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This award-winning blog supplements the articles in Hospital Infection Control & Prevention.

Lab-created Zika Virus Clone Could Speed Vaccine, Treatment

May 17th, 2016

By Gary Evans, AHC Media Senior Staff Writer

Hoping to find points of attack for vaccines and therapies, researchers have constructed a genetic clone of the Zika virus, which is causing an epidemic of mosquito-borne disease in the Americas.

The recently published study concludes that the Zika clone provides a platform to research virus transmission, disease pathogenesis, and to develop countermeasures, note the authors, a team of researchers at the University of Texas Medical Branch at Galveston. The clone Zika virus they created is infectious, can be transmitted by the primary vector -- Aedes aegypti mosquitoes -- and caused illness and death in research mice.

The explosion of Zika virus in the Americas has raised questions about viral mutation and a host of other issues. In addition to vaccine development and treatment, the clonal research model could shed light on several theories about Zika. The researchers, specifically address the following five hypotheses and possible research approaches with mice in this excerpt from the paper:

  1. Zika virus (ZIKV) has undergone adaptive evolution that enhanced mosquito transmission, leading to rapid virus spread and an increased number of human infections. This hypothesis could be tested by comparisons of mosquito infectivity of the older ZIKV strains with recent isolates, followed by using the reverse genetic system to test the effects of recent mutations on mosquito transmission. This mechanism was responsible for the emergence of Chikungunya virus, in which a series of mutations in the viral envelope genes enhanced viral transmission by A. albopictus through increased infection of epithelial cells in the midgut.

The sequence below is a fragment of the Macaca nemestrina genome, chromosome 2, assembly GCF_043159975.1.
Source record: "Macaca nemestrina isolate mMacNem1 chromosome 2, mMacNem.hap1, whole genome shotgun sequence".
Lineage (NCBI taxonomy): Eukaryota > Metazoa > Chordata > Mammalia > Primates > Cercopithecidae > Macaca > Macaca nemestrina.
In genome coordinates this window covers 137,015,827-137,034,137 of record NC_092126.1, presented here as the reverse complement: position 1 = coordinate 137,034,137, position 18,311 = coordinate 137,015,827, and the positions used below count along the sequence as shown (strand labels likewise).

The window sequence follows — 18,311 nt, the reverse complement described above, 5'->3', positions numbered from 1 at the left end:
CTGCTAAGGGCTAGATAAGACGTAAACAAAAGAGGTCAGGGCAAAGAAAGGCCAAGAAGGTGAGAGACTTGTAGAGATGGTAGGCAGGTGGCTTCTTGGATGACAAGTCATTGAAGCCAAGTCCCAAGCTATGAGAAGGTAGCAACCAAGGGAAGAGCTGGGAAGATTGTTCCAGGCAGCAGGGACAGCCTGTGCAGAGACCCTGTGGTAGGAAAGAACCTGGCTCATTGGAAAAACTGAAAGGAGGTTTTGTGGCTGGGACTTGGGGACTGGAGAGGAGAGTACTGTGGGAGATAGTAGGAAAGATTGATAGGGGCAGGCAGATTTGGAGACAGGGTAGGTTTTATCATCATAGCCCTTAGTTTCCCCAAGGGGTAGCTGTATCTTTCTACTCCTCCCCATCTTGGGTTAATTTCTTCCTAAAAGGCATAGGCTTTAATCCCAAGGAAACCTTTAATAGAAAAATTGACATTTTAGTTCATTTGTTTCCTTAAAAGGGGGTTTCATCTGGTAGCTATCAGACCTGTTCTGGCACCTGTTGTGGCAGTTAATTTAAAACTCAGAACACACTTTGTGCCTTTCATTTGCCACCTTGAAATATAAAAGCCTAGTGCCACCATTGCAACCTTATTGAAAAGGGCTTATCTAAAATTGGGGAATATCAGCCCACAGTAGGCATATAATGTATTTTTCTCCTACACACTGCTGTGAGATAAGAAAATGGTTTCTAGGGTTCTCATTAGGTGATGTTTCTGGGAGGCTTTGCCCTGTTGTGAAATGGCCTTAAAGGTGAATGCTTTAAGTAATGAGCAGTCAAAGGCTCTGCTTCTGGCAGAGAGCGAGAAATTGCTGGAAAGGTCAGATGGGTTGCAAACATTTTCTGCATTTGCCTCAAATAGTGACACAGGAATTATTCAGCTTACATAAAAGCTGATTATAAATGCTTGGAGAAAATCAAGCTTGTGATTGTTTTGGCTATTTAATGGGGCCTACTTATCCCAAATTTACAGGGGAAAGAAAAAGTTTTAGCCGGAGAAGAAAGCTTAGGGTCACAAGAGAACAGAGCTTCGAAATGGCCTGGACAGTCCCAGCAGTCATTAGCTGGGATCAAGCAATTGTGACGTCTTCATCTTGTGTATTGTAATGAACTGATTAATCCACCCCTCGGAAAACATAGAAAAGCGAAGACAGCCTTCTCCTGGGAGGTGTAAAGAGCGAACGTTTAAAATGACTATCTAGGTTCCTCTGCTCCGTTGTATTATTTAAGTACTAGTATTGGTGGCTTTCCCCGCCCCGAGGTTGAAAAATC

2. The Asian lineage of ZIKV has adapted to generate higher viremia in humans, leading to enhanced cross-placental infection and microcephaly. This hypothesis could be tested by engineering adaptive mutations from the recent isolates into the infectious cDNA clone, generating mutant viruses, and quantifying the mutational effect on viral virulence in the A129/AG129 mouse and on microcephaly development.
  3. Stochastic [random probability] introduction of ZIKV into a population (in the Pacific and Americas) lacking herd immunity led to greater susceptibility to ZIKV infection and efficient mosquito transmission. Seroprevalence and its correlation with ZIKV transmission and outbreak frequency need to be established to address this hypothesis.
  4. Previous infection with dengue virus (DENV) may exacerbate ZIKV disease severity because the two viruses share high amino acids identity and extensive antibody cross-reactivity. This could be tested in the AG129 mouse because this mouse is susceptible to both DENV and ZIKV infections.
  5. Human genetic predisposition may account for the severe disease outcomes. Any viral infection is modulated by proviral and antiviral host factors. The interaction between viral and host factors determines the efficiency of infection, pathogenicity, transmission, and epidemic potential. Therefore, variations of critical host factor(s) among infected individuals may contribute to different disease severity.

For much more information on Zika, be sure to check out the June issue of Hospital Employee Health, which is dedicated exclusively to the virus outbreak. For the latest from AHC Media on Zika, be sure to visit reliasmedia.com/Zika.